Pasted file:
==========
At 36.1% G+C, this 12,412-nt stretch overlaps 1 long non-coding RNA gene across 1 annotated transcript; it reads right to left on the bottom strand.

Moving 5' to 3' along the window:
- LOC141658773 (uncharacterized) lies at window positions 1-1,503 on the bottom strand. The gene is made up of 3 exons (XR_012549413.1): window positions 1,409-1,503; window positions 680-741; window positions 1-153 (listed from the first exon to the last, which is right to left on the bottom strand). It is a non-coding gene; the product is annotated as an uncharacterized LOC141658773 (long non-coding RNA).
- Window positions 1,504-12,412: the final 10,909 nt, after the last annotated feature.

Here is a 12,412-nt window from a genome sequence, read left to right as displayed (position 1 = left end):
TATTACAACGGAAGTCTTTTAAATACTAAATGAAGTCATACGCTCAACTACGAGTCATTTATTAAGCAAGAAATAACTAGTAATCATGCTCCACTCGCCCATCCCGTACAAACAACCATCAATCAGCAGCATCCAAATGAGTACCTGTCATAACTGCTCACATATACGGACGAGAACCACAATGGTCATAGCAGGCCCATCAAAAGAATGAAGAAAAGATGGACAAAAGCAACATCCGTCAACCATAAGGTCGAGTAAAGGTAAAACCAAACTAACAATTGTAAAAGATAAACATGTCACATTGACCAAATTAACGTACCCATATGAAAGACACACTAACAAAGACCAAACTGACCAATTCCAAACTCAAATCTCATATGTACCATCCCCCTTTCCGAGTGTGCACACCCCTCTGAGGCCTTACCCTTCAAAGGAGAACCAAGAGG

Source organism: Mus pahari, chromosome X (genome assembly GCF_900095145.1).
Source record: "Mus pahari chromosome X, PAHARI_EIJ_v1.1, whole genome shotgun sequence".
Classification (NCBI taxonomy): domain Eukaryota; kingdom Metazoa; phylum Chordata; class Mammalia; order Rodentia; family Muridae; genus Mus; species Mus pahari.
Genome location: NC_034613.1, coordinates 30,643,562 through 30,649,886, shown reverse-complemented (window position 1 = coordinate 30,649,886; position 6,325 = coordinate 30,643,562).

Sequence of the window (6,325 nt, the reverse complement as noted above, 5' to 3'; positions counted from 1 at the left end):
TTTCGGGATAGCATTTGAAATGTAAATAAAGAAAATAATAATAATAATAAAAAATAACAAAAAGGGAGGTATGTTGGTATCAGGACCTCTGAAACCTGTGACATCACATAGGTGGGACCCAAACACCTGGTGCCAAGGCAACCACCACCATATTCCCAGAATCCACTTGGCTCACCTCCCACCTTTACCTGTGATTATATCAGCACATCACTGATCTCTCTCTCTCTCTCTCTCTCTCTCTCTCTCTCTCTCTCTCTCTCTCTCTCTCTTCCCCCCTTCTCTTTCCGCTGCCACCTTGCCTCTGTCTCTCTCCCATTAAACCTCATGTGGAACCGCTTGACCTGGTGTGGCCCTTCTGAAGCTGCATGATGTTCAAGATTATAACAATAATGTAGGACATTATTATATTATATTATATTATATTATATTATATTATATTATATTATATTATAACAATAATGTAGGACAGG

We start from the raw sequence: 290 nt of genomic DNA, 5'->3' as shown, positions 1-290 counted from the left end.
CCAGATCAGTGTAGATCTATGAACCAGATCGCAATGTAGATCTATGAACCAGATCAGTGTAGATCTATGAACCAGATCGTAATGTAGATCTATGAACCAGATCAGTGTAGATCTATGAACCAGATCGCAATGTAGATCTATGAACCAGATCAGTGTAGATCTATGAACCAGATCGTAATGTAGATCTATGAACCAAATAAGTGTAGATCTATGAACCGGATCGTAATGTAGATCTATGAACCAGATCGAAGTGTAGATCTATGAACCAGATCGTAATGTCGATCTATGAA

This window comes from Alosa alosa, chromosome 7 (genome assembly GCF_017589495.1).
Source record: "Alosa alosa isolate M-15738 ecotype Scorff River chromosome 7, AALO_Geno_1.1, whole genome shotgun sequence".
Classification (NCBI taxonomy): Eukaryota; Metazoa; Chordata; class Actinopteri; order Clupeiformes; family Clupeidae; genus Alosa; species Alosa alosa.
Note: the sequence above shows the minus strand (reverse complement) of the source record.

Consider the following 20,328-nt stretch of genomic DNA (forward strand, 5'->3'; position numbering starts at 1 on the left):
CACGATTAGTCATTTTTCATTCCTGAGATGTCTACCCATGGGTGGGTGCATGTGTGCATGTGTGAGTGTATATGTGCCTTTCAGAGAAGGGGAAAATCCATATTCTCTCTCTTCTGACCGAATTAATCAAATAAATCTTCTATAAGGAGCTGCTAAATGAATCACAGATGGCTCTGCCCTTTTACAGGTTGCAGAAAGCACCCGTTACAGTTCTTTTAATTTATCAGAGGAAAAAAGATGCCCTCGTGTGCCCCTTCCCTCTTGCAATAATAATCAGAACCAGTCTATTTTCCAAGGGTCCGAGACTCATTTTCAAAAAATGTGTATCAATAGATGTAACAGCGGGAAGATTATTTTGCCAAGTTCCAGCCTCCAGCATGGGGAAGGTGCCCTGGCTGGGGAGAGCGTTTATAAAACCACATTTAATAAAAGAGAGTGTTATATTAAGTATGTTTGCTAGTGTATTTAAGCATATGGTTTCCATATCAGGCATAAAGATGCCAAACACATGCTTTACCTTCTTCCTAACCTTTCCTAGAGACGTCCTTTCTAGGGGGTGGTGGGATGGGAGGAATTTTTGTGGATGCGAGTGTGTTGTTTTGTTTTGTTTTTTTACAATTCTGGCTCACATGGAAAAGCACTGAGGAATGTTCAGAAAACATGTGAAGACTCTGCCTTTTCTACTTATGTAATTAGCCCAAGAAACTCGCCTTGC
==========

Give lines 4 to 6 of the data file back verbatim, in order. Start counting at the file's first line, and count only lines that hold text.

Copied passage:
- Window positions 1,504-12,412: the final 10,909 nt, after the last annotated feature.

Here is a 12,412-nt window from a genome sequence, read left to right as displayed (position 1 = left end):
TATTACAACGGAAGTCTTTTAAATACTAAATGAAGTCATACGCTCAACTACGAGTCATTTATTAAGCAAGAAATAACTAGTAATCATGCTCCACTCGCCCATCCCGTACAAACAACCATCAATCAGCAGCATCCAAATGAGTACCTGTCATAACTGCTCACATATACGGACGAGAACCACAATGGTCATAGCAGGCCCATCAAAAGAATGAAGAAAAGATGGACAAAAGCAACATCCGTCAACCATAAGGTCGAGTAAAGGTAAAACCAAACTAACAATTGTAAAAGATAAACATGTCACATTGACCAAATTAACGTACCCATATGAAAGACACACTAACAAAGACCAAACTGACCAATTCCAAACTCAAATCTCATATGTACCATCCCCCTTTCCGAGTGTGCACACCCCTCTGAGGCCTTACCCTTCAAAGGAGAACCAAGAGG